Wow, looks like Warren Buffett needs to read some Adam Smith. Buffett believes in forcing a zero gap in trade, i.e. we can import a dollar's worth of goods and services only if we export a dollar of goods and services. Notwithstanding that's bad economics, I question the logistics of how you can do that with any reasonable transparency -- what are we going to do, require a foreign ship to stay in port until one of our own ships starts unloading in Tokyo or elsewhere? Or would quotas be set where we'd plan to export, say, $25 billion to China, and thus export a maximum of $25 billion? Never mind the higher prices that protectionism brings: imagine all the inevitable and wasteful rent-seeking that would precipitate, as companies on both sides lobbied to get their share!

I've come to prefer calling it a trade gap, not a trade deficit, for two reasons. First, "deficit" has such a negative connotation for most people, and unnecessarily so when it comes to trade. Second, Buffett and most others think "deficit" is necessarily debt.

Some have stated that foreigners shouldn't get so many dollars from us, that we shouldn't "export our wealth." Again, there's no intrinsic difference in the labor. An American earning $1 can circulate it through the U.S. economy. However, what is to stop a Chinese textile worker, a Brazilian sugar harvester or a Belgian chocolatier from earning that $1, then spending the $1 on American goods or services? Or the foreigner could instead save that $1, which his major bank of country's central bank could invest in U.S. assets. Either way, the dollar can easily work its way back, in time, to the U.S. economy. After all, it does no good for foreigners to simply hold dollars, unless their central bank wishes to augment their reserve holdings. (Even so, China notably turns its U.S. dollar reserves, currently something like $450 billion, into U.S. Treasury securities.) Another example to think about is that most OPEC nations want to sell oil for only dollars. So China, Japan and anyone else can buy petroleum with the dollars they gained from trade surpluses with the U.S., and what will the Saudis, Yemenis et al do? They'll buy U.S. goods and services, they'll invest the money in U.S. securities, or they'll buy something from someone who wants dollars.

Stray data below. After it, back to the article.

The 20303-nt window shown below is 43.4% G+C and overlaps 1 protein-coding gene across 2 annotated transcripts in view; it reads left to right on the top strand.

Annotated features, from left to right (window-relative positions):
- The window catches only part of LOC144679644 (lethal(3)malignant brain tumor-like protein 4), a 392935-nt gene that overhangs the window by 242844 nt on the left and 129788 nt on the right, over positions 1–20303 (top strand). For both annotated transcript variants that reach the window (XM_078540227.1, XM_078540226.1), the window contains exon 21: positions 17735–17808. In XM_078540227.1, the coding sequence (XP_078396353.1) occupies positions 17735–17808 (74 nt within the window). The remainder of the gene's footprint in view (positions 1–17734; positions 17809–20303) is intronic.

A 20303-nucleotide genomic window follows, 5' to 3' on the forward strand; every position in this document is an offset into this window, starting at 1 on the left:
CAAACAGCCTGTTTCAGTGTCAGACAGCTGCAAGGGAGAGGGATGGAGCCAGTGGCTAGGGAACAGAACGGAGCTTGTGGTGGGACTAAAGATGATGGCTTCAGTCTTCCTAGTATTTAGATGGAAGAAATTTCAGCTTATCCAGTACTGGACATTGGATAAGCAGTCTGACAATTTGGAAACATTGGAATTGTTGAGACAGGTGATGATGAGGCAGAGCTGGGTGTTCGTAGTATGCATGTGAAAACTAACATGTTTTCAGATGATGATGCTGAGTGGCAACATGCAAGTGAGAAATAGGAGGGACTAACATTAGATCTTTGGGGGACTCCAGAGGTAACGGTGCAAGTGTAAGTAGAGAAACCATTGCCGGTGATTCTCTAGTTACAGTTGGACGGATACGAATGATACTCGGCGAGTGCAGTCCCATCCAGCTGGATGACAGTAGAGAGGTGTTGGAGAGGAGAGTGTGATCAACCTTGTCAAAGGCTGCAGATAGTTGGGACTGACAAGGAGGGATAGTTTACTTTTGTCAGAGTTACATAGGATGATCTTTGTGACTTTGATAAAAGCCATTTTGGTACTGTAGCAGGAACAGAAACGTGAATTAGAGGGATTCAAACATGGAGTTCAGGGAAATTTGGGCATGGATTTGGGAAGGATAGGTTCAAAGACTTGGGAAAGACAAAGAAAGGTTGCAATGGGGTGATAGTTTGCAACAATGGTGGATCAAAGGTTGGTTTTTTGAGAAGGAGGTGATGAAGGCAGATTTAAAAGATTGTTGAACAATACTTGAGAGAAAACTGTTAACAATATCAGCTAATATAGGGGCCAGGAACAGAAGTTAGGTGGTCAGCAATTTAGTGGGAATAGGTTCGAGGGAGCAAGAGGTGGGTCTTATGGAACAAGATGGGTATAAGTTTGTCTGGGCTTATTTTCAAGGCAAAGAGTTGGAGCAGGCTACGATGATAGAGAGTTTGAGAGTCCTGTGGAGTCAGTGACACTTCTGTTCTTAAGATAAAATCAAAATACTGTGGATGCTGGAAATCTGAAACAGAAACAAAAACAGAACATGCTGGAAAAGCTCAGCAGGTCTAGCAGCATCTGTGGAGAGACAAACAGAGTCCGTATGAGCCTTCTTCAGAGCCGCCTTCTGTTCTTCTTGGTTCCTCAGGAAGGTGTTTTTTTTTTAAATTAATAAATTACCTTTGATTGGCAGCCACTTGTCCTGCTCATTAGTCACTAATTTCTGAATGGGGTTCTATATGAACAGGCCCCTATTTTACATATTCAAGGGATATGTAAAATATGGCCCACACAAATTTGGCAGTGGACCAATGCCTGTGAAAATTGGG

It's true that some of the trade gap is returned to the U.S. as interest-bearing investments, like bonds, but not all. As Boudreaux stated here, foreigners have some options for using their dollars. They may purchase stock or real estate, counting on the value to appreciate over time; maybe some of the stock pays dividends, but those aren't debt. The benefit most people don't realize is that after selling to Americans, foreigners can very easily take those acquired dollars and invest them somehow in the American economy; this means Americans don't have to supply that capital ourselves, and we thus have more money for consumption spending. So effectively, we have our cake and eat it too. This isn't indefinitely sustainable, of course, because at some point there won't be any more assets to buy -- or another possibility that I'll examine at the end, that a vast economy like the U.S. will have assets left, but foreigners won't have enough savings to buy them.